Every animal needs sleep in one form or another, although we still don’t fully understand why. But whether they sleep in underground dens or tree nests, during the night or during the day, some animals have some pretty unique sleeping patterns. For instance, the large hairy armadillo and the little pocket mouse are the real champs when it comes to catching zzzs — they both snooze more than 20 hours a night. Read on for some of the fascinating ways animals have evolved to make the most of their shut-eye.
As big animals that live out in open plains, horses are pretty vulnerable to predators while they’re asleep. So they’ve evolved a part of their anatomy to help them sleep standing up. It’s a system of ligaments and tendons called a stay apparatus, which locks into place so the creatures can sleep standing upright without actively using their muscles. Sleeping while on all fours helps them flee at a moment’s notice. Zebras and elephants, among other large creatures, use similar systems. But horses do need to lie down for REM sleep, and that’s when being a herd animal has its benefits.
Brown bats are often said to be one of the sleepiest animals — they have been recorded sleeping almost 20 hours a day. However, their sleepy rep comes from lab studies done on captive bats in 1969, and the studies hardly mimicked the bats’ natural environment. But even if the duration of their sleep isn’t that unusual, bats are still notable for sleeping upside down.
They hang from cave ceilings, tree branches, or other surfaces thanks to specialized tendons in their feet that allow them to grip tightly while still keeping their legs relaxed. Sleeping upside down helps bats defend against predators: Unlike birds, bats can’t just flap their wings to take flight, and they use gravity to take off. Hanging upside down is their pre-flight pose, so if a predator attacks while they’re snoozing, they’ll drop down and instinctively fly off before they’ve even fully woken up.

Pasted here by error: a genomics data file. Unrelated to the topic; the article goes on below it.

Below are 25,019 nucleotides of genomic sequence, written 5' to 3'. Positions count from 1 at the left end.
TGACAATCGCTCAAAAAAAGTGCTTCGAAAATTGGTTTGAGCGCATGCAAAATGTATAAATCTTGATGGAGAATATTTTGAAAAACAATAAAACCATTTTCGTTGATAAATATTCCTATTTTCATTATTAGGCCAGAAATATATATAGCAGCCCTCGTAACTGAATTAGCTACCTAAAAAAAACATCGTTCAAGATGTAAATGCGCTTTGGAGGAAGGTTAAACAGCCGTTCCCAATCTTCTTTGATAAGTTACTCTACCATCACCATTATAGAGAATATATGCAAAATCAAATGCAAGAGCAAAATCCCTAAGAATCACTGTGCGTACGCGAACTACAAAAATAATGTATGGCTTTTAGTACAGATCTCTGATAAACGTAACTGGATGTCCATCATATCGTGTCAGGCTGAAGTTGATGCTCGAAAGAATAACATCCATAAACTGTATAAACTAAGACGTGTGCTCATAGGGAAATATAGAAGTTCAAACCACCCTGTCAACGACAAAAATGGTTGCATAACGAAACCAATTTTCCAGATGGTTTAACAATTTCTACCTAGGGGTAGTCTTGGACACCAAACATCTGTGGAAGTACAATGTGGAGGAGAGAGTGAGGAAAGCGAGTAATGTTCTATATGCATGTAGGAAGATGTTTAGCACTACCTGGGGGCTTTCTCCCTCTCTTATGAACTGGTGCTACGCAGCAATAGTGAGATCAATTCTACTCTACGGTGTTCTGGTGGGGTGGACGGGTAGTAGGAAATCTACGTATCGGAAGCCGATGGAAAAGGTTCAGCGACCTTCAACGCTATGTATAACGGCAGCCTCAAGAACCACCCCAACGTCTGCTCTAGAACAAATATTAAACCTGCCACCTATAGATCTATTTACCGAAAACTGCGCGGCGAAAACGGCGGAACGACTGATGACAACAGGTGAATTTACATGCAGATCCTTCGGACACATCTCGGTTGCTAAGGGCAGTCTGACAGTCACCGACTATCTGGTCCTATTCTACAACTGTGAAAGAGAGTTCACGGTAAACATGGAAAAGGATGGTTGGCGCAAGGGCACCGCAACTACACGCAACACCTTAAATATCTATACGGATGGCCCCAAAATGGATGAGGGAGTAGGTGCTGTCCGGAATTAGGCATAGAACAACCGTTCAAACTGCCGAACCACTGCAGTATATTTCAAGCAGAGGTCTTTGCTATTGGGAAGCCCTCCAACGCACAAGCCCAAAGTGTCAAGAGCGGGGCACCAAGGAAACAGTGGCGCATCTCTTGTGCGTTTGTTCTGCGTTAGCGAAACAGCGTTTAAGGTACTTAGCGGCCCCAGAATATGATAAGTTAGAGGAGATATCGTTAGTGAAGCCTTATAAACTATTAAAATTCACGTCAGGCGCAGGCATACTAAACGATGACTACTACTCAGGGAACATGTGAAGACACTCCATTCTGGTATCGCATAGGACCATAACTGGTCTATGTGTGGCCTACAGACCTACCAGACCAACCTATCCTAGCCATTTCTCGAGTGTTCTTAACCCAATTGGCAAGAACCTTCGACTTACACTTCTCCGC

Egyptian Land Snails
Land snails hibernate under stones or rocks for the winter, but desert snails estivate — meaning they spend their summers in a state of dormancy. These summer rests can be quite prolonged, and in the 1840s one desert snail even fooled the staff of the British Museum. According to Natural History magazine, in 1846 a museum worker affixed what they believed was a dead Egyptian land snail to a museum identification card. Four years later, staff noticed trails of slime on the card. The card was immersed in water, and the animal crawled right off.
Electroencephalographs (EEGs) implanted into the birds' brains found that they sleep for only around 45 minutes total while mid-air, usually after dark. The birds also often sleep with only one side of their brain at a time while in flight (unihemispheric sleep). They do it not to evade predators, since they don’t have any in the skies, but perhaps to avoid mid-air collisions. The birds do, however, sleep longer when they’re on land, where they may also sleep with both sides of their brains at once.
Humans aren’t the only primates who sleep on mattresses. Orangutans and other great apes bend and break foliage into complicated sleeping platforms, and they sleep deeply on them in trees or on the ground. Little orangutans practice making these platforms, also called nests, at only six months old, but it takes them until they’re around three or four years old before they get good at it. Researchers aren’t entirely sure why great apes build these platforms, but it may have originally been to avoid falling out of trees.
Otters just might win the award for most adorable sleeping habits of the animal kingdom. They usually sleep on their backs while bobbing on the surface of the water, and they sometimes hold hands with their buddy while asleep so they don’t drift apart. Other times, they’ll wrap themselves in seaweed to keep anchored in place. As many as 100 otters have been observed wrapped together with seaweed in otter “rafts.” Mother otters also use seaweed to wrap their pups onto their chest, since the babies can’t swim when they’re first born.